Monsanto says Erie farmers didn't violate seed agreement

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A day after an attorney filed a federal complaint accusing two Erie-area farmers of violating Monsanto Co.'s patents, the agrichemical firm announced Thursday that the accusation was made in error.

The two farmers, Harold V. Wiser and Steve Wiser, may owe money for seeds for corn, soybean and wheat products they received in recent years, according to a statement issued by Monsanto. But they are no longer accused of violating their agreement not to use seeds saved from plants grown from Monsanto's genetically engineered kernels.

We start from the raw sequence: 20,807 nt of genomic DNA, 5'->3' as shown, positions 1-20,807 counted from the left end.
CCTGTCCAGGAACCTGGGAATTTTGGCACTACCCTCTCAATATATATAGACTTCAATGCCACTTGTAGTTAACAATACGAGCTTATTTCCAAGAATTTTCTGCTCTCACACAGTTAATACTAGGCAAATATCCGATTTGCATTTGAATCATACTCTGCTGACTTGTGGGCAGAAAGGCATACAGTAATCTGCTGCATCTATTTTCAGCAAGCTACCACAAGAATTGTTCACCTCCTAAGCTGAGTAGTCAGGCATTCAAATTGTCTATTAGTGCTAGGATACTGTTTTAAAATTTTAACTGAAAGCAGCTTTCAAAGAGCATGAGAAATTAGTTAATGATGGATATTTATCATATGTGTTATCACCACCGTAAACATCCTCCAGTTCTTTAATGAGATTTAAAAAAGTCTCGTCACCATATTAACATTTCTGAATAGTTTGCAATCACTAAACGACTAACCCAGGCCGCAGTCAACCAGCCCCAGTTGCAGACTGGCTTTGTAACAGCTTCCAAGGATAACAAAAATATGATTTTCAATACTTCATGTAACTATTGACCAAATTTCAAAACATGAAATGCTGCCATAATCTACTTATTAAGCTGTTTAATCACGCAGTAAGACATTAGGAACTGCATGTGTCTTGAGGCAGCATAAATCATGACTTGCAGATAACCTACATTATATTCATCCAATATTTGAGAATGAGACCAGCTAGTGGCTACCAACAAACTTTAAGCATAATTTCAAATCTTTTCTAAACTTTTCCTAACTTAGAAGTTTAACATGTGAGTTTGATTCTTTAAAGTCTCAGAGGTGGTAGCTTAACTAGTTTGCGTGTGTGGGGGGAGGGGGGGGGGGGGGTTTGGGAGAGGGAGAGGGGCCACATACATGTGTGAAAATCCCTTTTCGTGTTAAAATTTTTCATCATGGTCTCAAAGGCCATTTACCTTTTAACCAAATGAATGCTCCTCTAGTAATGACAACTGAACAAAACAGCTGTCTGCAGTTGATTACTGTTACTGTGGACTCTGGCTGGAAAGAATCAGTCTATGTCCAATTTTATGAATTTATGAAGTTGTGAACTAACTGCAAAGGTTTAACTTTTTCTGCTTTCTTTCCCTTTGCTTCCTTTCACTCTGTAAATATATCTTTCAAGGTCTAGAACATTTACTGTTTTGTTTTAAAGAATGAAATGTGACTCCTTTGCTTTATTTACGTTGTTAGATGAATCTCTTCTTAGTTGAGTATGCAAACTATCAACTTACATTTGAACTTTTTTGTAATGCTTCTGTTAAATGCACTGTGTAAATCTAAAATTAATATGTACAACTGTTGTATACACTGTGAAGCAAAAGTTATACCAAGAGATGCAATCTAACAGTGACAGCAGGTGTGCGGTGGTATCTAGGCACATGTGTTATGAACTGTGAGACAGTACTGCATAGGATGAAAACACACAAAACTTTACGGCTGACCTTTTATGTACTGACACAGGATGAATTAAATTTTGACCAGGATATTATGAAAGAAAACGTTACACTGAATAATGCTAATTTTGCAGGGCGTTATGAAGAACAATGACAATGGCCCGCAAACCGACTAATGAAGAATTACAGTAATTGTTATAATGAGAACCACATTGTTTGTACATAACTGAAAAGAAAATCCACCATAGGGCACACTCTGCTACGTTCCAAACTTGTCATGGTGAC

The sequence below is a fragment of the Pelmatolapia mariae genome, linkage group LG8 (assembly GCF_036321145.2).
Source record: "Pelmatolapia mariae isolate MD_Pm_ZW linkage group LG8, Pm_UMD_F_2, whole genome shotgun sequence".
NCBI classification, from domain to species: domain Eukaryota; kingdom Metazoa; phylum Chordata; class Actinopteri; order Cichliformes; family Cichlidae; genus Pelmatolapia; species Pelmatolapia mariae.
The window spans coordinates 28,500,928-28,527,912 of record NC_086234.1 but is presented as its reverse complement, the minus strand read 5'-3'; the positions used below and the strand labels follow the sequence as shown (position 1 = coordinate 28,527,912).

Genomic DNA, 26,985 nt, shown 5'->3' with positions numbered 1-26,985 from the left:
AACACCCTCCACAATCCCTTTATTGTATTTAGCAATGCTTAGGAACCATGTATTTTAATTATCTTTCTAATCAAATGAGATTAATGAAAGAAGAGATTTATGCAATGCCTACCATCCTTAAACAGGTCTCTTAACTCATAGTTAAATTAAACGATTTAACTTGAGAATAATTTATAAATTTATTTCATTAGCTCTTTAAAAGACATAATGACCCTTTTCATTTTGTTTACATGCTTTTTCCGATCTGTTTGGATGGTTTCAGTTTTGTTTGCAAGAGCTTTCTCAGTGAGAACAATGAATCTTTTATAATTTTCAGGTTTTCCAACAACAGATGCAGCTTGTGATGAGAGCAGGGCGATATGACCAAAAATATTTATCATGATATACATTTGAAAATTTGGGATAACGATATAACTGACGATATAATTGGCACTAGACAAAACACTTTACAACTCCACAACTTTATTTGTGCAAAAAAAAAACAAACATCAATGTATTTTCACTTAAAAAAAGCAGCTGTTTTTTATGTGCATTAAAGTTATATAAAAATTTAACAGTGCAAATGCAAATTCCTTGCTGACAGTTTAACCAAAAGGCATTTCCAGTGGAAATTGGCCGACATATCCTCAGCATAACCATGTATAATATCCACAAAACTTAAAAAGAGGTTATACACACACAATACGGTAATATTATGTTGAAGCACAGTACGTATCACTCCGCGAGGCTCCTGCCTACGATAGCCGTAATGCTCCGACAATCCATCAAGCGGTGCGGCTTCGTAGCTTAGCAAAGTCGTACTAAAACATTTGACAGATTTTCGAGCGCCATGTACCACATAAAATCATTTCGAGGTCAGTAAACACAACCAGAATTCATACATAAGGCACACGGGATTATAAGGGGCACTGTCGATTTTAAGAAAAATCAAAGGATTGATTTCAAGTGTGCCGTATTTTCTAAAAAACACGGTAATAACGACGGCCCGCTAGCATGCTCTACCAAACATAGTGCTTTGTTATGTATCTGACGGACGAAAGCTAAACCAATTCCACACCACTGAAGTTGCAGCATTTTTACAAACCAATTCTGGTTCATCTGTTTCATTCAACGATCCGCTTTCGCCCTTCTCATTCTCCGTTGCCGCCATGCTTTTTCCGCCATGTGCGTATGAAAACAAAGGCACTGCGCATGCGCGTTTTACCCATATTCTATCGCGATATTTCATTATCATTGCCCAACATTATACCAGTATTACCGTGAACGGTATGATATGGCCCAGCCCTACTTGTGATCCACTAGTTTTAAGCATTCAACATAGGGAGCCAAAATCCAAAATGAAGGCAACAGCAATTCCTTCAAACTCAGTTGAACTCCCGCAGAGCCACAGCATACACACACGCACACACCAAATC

"The filing was submitted by a third-party vendor and mistakenly included a claim for patent infringement and named Monsanto as the plaintiff. The filing will be amended today," the company's statement said.

The lawsuit filed in U.S. District Court in Pittsburgh, and then transferred to Erie, said the farmers bought Monsanto's wheat, soybean and corn seeds. The seeds are genetically engineered to be resistant to Monsanto's pesticides. Monsanto bars farmers from saving a portion of their harvest of such plants and replanting them in subsequent years, which is otherwise a time-honored farming practice.

Rich Lord: or 412-263-1542.


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